Referral trends of people with intellectual disabilities and psychiatric disorders

Referral trends of people with intellectual disabilities and psychiatric disorders Background The Specialist Mental Health Service for people with an intellectual disability (ID) and psychiatric disorder (referred to throughout this paper as ‘the Service’) has been in operation in south‐east London for the last 18 years, during which time two local, long‐stay institutions have closed. Aims To measure the number of referrals to the Service from 1983 to 2001 and identify trends. Methods Data were recorded on 752 new referrals using the assessment and information rating profile. Diagnoses according to the International Classification of Diseases (10th edition) were made by two psychiatrists. Referrals for a one off consultation or assessment, or with an IQ > 70 were excluded from analysis. Results Over time more non‐white clients and more clients with mild ID were referred. More referrals were made in later years, and a greater proportion came from primary care. Later referrals were also more likely to have a psychiatric diagnosis than those in earlier years. Conclusion Significant trends in referrals were identified, which may be explained by various external factors. http://www.deepdyve.com/assets/images/DeepDyve-Logo-lg.png Journal of Intellectual Disability Research Wiley

Referral trends of people with intellectual disabilities and psychiatric disorders

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Publisher
Wiley
Copyright
Copyright © 2003 Wiley Subscription Services, Inc., A Wiley Company
ISSN
0964-2633
eISSN
1365-2788
D.O.I.
10.1046/j.1365-2788.2003.00514.x
Publisher site
See Article on Publisher Site

Abstract

Background The Specialist Mental Health Service for people with an intellectual disability (ID) and psychiatric disorder (referred to throughout this paper as ‘the Service’) has been in operation in south‐east London for the last 18 years, during which time two local, long‐stay institutions have closed. Aims To measure the number of referrals to the Service from 1983 to 2001 and identify trends. Methods Data were recorded on 752 new referrals using the assessment and information rating profile. Diagnoses according to the International Classification of Diseases (10th edition) were made by two psychiatrists. Referrals for a one off consultation or assessment, or with an IQ > 70 were excluded from analysis. Results Over time more non‐white clients and more clients with mild ID were referred. More referrals were made in later years, and a greater proportion came from primary care. Later referrals were also more likely to have a psychiatric diagnosis than those in earlier years. Conclusion Significant trends in referrals were identified, which may be explained by various external factors.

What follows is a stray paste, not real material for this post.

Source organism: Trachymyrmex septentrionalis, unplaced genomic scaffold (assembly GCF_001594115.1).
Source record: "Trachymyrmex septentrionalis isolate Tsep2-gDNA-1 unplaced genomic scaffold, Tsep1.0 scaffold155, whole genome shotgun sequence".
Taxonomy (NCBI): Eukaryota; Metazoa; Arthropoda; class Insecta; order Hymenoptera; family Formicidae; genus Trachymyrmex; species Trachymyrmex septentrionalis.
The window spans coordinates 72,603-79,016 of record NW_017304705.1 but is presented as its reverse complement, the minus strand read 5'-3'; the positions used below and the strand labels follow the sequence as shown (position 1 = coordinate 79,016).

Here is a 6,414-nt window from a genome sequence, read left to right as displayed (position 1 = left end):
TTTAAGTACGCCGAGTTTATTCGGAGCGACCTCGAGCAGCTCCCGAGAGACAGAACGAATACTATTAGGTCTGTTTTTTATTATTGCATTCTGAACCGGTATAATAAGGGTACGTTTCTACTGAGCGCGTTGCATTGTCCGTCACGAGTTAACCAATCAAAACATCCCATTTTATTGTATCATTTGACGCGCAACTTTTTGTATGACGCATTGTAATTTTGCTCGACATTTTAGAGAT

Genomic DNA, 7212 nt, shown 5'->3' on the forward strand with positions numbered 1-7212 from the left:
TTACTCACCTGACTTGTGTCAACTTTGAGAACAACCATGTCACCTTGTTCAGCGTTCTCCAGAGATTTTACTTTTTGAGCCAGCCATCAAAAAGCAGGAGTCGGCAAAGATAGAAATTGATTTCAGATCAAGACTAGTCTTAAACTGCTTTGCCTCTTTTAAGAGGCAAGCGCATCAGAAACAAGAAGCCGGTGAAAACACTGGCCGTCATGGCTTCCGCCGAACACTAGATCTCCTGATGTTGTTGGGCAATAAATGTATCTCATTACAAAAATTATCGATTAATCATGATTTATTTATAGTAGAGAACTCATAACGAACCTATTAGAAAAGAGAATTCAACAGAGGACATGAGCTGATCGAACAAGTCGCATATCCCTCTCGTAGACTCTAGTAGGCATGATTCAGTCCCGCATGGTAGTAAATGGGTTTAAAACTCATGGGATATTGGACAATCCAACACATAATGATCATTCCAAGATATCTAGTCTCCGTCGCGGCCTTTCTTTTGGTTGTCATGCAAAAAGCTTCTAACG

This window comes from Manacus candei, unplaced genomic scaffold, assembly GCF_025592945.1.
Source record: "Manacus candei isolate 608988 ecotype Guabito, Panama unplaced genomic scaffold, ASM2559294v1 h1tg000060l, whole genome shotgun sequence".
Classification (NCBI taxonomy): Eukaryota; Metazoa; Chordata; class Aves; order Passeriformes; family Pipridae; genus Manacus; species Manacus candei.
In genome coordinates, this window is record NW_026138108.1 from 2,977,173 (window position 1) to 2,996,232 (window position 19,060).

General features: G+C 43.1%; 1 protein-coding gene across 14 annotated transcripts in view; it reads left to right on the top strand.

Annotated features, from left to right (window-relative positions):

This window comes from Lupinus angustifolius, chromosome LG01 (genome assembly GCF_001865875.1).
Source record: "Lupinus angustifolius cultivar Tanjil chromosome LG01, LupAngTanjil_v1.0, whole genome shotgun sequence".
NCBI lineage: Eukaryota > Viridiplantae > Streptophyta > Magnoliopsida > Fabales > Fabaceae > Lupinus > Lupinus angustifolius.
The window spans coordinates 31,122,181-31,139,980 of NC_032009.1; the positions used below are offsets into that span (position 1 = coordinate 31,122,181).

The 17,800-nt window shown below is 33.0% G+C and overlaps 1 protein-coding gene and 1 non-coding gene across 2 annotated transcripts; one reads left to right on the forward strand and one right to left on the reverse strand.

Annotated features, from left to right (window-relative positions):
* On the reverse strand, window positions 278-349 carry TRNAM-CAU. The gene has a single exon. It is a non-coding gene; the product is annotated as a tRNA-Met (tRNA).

Journal

Journal of Intellectual Disability ResearchWiley

Published: Sep 1, 2003

References

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